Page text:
There are a number of signs that the economy is strengthening, said Russ Koesterich, head of investment strategy at Barclays Global Investors.
Any number of headlines Wednesday could knock stocks out of their side ways trading pattern, but the Treasury market is the one to watch as the Fed winds down its two-day meeting.
Big oil companies are betting that algae, that green slime found in ponds, is a viable source of renewable energy, and they're joining academics, start-ups and the U.S. government in dedicating resources to studying its potential.
With big companies like BP, Shell and Iberdrola scaling back investment in renewable energy, analysts say governments need to pick up the slack.
Energy prices were mixed on Monday … crude oil futures in New York and London plunged, then surged and then plunged again as the market (present company included) traced into a vicious whipsaw, writes Stephen Schork.
The world's largest natural gas company, Russia's Gazprom, has after years of attempts finally gotten a foothold in the U.S., the world's biggest gas market.
Sharp reductions in investments and low oil prices could curb future supplies by almost eight million barrels a day within the next five years, according to a study scheduled for release Friday, the latest warning that the world could face a new energy shock when the economy picks up.
The administration is caught between oil companies, that want to expand drilling, and environmental groups, which ask for a ban to be reinstated.
Executives of the biggest oil companies are taking their case for expanded offshore drilling to Congress, even as Democratic congressional leaders and the Obama administration promise to put some limits on energy development along the nation's coasts.
Saudi Oil Minister Ali Al-Naimi, top executives atBP and Royal Dutch Shell, and the head of one of the energy industry's leading watchdog groups are among the more than 2,200 executives, economists, and analysts gathering in Houston, Texas, this week for the 28th annual conference hosted by Cambridge Energy Research Associates.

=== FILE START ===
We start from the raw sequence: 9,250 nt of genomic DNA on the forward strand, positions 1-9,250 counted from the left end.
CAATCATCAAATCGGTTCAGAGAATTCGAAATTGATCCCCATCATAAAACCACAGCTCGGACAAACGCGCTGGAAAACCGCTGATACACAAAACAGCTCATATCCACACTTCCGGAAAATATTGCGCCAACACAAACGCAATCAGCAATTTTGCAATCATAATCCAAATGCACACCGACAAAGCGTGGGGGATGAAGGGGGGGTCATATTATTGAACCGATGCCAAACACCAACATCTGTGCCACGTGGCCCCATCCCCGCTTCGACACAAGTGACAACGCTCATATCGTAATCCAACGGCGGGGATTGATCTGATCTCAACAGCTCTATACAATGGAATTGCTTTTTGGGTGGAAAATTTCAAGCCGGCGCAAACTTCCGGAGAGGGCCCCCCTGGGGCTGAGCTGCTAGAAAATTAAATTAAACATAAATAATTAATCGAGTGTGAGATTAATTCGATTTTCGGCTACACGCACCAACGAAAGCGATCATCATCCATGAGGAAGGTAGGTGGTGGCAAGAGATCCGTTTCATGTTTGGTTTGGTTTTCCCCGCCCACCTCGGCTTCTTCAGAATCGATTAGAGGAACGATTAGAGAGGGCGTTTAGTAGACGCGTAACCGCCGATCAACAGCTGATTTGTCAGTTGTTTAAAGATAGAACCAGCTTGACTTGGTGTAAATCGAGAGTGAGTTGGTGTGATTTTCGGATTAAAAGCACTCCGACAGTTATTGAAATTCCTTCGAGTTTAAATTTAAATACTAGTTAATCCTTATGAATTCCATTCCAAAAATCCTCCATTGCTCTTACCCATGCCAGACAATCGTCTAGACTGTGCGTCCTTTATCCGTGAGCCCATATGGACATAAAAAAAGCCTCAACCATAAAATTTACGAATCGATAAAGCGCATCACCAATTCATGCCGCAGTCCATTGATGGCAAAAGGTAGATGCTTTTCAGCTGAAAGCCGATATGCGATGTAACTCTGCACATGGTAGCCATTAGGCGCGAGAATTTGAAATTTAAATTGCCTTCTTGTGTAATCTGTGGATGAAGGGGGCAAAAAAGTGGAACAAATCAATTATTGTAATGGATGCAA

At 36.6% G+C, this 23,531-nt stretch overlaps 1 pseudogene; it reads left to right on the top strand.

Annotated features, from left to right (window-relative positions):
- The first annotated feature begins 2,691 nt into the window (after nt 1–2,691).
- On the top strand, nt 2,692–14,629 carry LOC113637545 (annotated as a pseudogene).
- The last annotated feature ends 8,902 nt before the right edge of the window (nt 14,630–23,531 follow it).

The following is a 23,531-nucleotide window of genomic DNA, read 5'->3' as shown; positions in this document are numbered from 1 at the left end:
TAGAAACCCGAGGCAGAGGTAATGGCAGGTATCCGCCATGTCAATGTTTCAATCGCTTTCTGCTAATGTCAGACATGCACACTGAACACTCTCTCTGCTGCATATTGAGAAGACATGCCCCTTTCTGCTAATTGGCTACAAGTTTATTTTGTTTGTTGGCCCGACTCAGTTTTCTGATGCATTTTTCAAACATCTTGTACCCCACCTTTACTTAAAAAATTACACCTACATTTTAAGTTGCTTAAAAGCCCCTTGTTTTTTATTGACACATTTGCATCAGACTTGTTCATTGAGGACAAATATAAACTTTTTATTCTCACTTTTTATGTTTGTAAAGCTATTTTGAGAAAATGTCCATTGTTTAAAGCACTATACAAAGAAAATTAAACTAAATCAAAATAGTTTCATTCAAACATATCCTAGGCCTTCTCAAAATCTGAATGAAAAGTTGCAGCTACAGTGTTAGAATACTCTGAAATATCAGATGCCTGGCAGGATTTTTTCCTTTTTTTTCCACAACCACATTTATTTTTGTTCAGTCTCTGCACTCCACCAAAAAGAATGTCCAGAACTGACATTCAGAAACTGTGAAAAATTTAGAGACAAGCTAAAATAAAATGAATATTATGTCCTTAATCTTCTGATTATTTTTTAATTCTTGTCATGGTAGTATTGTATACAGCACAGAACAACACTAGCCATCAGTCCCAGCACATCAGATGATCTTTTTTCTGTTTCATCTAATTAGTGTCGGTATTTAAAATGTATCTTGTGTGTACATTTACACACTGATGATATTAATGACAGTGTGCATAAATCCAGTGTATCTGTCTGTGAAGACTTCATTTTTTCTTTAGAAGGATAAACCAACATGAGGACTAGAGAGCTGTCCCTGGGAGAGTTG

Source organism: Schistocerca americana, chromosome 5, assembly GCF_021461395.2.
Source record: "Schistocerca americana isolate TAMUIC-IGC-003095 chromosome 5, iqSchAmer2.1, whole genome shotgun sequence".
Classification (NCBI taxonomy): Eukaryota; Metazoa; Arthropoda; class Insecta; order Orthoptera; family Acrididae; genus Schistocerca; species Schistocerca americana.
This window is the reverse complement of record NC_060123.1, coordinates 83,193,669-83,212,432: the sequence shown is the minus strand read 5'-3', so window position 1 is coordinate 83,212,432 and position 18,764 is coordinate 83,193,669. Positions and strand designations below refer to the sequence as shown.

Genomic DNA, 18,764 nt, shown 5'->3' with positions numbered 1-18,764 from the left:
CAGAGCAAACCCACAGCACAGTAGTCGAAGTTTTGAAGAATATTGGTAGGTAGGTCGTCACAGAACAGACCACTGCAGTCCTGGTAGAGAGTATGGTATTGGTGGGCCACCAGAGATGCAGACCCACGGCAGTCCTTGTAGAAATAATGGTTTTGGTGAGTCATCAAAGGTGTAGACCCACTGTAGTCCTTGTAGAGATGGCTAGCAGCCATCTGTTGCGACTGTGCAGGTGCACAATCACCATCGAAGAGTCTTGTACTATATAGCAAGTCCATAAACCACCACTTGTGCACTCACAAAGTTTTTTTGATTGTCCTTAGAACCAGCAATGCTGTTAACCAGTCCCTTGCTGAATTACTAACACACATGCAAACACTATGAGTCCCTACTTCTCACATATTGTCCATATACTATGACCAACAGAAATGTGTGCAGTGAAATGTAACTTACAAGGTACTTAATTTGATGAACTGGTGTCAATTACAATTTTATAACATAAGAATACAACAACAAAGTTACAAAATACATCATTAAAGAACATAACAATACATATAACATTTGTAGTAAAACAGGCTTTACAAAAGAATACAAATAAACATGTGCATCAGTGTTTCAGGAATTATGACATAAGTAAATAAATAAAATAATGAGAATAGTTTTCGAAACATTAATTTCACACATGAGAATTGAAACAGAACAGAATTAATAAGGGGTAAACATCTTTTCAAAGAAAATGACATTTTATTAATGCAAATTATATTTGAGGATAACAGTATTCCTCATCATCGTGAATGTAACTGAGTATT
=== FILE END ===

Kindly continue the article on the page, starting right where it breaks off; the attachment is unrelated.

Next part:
This sector's working again, the Mad Money host says. Here's how you play it.
Stocks are on their longest winning streak since November, and the question is how quickly will investors decide to sell the rally.
The realization that diversification of energy is in everyone's interest has shifted perceptions and the big oil companies, the likes of BP and Shell, have taken the lead in alternative energy.
President Hugo Chávez, buffeted by falling oil prices that threaten to damage his efforts to establish a Socialist-inspired state, is quietly courting Western oil companies once again, the New York Times reports.
Government bonds are still the safest bet for investors in these uncertain times, and the euro will face an uphill battle as weak economies will need more flexibility, Hugh Hendry, Chief Investment Officer and Partner at Eclectica, told CNBC.
The current market environment is a value investor’s dream, according to Patrick Becker Jr., co-manager of Becker Capital Management.
European building materials and construction stocks could be big gainers from a Barack Obama win in Tuesday's U.S. presidential election, while defence companies would get a boost if rival John McCain won, analysts said.
Stocks will likely rock and roll again Thursday. Wednesday's market was particularly volatile, although for a good part of the day it was unusually calm as investors waited for the Fed's rate decision. In the final half hour, the Dow wiped out a big gain to end 74 points lower. The Dow was up 298 at its peak, and down 174 at its low point.
Shell, Andarko and other energy companies are delaying the restart of oil and natural gas production as a second storm threatens to batter the Gulf. How should you trade?
Several major U.S. refiners said early checks on Monday showed their facilities were unharmed by Hurricane Gustav, but at least two others were said to be considering dipping into the U.S. Strategic Petroleum Reserve to keep operations going after the storm shut down key waterways.